The ClubSwan 36 takes the no-nonsense approach of the 50 even further. For starters, the 36 continues the strict owner/driver principles of the ClubSwan fleet. With mixed crews of amateur and pro sailors in mind, the rules dictate a maximum of three professional crew.
Designed as a high-performance one design, its hull and deck lines are in keeping with some of the more radical styles out there among boats like the Fast 40+ Rán VII and more recently Alex Thomson’s IMOCA 60 Hugo Boss.
It has minimal rocker and a flat run aft along with an aggressive chine in the after sections in order to help boost form stability and develop more power upwind and down. A chamfered gunwale on the foredeck helps to save weight and reduce the centre of gravity while at the same time reducing windage.
The shallow, open cockpit is the one area that appears much as you’d expect of a boat of this type, with an offset companionway hatch and pit area similar to a modern TP52 and a thoughtfully arranged control line layout elsewhere.
On the face of it, the rig looks pretty simple with just one set of aft swept spreaders and rod rigging that is terminated on a full width chainplate base. Yet, here the simplicity is at odds with a sophisticated carbon mast.
The concept was to create a fractionally rigged mast that could be easily and safely handled while being able to alter its bend sufficiently to allow greater control of the ample sail plan. Here, a set of PBO running backstays and deflectors provide the main controls.
Interestingly, and in order to help the range of rake and pre-bend that is available, the mast is deck stepped, a feature that also helps to keep the boat dry below decks. When it comes to the sail plan itself, the choice of sailmaker has been left open but with strict limits on the design and number of sails.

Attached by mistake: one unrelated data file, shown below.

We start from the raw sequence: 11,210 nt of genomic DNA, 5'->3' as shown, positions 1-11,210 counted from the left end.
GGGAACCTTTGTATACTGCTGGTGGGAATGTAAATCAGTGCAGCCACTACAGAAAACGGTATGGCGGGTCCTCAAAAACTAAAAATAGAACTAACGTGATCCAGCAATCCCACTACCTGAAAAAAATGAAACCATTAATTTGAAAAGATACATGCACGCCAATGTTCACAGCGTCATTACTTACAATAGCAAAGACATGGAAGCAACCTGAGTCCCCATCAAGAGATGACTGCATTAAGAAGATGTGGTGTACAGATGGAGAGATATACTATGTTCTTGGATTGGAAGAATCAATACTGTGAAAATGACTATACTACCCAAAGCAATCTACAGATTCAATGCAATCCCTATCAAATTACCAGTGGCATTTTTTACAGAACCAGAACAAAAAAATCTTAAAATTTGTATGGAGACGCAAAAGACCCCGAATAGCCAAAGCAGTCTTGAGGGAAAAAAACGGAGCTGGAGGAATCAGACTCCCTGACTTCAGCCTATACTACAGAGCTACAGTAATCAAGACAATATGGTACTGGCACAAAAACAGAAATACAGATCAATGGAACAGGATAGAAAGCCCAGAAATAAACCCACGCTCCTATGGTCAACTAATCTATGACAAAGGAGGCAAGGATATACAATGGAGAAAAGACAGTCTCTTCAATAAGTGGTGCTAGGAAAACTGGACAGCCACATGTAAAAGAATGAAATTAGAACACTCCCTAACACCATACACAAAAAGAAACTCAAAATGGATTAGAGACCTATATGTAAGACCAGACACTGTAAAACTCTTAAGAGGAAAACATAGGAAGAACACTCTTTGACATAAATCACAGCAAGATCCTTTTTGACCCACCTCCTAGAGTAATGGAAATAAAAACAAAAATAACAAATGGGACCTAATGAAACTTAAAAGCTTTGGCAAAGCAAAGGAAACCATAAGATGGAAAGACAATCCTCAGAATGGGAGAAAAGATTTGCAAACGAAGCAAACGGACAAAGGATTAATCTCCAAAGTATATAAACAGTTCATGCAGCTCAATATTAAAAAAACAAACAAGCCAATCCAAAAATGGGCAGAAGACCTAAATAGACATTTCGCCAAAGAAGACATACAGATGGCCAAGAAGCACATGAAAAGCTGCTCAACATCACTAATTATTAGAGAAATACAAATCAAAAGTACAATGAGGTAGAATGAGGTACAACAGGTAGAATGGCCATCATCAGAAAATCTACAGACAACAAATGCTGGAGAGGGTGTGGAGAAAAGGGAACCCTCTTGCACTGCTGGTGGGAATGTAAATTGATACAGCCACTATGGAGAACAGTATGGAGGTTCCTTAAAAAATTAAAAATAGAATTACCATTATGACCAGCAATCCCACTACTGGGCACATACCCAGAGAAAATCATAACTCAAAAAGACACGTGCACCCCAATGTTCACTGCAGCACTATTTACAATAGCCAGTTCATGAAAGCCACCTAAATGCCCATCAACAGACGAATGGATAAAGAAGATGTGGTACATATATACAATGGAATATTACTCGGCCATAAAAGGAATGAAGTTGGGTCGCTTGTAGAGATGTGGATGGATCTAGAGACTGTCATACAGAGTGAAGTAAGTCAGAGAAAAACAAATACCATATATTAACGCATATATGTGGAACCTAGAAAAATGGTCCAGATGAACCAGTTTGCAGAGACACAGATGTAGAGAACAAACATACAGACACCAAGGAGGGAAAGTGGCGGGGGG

But the real focus for this new design centres on its appendages. And while the 2.75m (9ft) deep, super skinny 1,163kg (2,563lb) CNC-milled steel fin and lead bulb keel provides and impressive 47% ballast ratio, it is the innovative C-section foil that draws the most attention.
A foiling swan?
In simple terms the ClubSwan 36 has, in effect, a set of curved daggerboards that can be deployed to a variety of depths in order to create both side force and a component of vertical force. The big difference is that instead of being independently operated, the system is one large circular sectioned foil that slides through a watertight case inside the boat. This ingenious solution allows simple control of the board rather than two sets of up and down controls.
Broadly speaking, the foil provides two areas of benefit. Upwind Nautor’s Swan claim that the foil is efficient enough to create negative leeway under certain conditions. Downwind the foil contributes more to the righting moment with up to 1.2 tonnes of lift at 14 knots of boat speed and therefore delivers additional power as well as helping to promote planing.
The conditions for our test sail were lighter than we would have liked but with 8-9 knots true we were still able to sit at 11-12 knots at 120° true with the asymmetric kite set. As you would expect, in such light breeze heating it up even further did little to improve the speed but what it did demonstrate if pushed to the limits is how the foil prevents the Swan from broaching.
Instead, at 110° true and as the little gusts came through it simply heeled further and refused to apply any weather helm. An academic exercise perhaps, but one that helped to illustrate how different a boat this is to sail
Sailing at more normal angles in a light yet puffy breeze, it was clear that this is a boat that has plenty in common with a multihull in that it thrives on apparent wind. At just 3,140kg with an upwind sail area of 93.5m2 and downwind area of 193m2, its sail area/displacement ratios of 44 and 91 respectively put facts to the hands-on feel.
Such a potent performance ratio will require a different style of sailing for some of the owner-drivers who come to the 36 from displacement keelboats. Sailing on apparent wind angle and speed is more of a dinghy trick. Yet the C-foil introduces an additional element that will take even the pros a while to learn.
Talking to them about what they have established so far suggests that heel angle will be an interesting new dimension in deciding how much of the C-foil is used to provide vertical lift to leeward.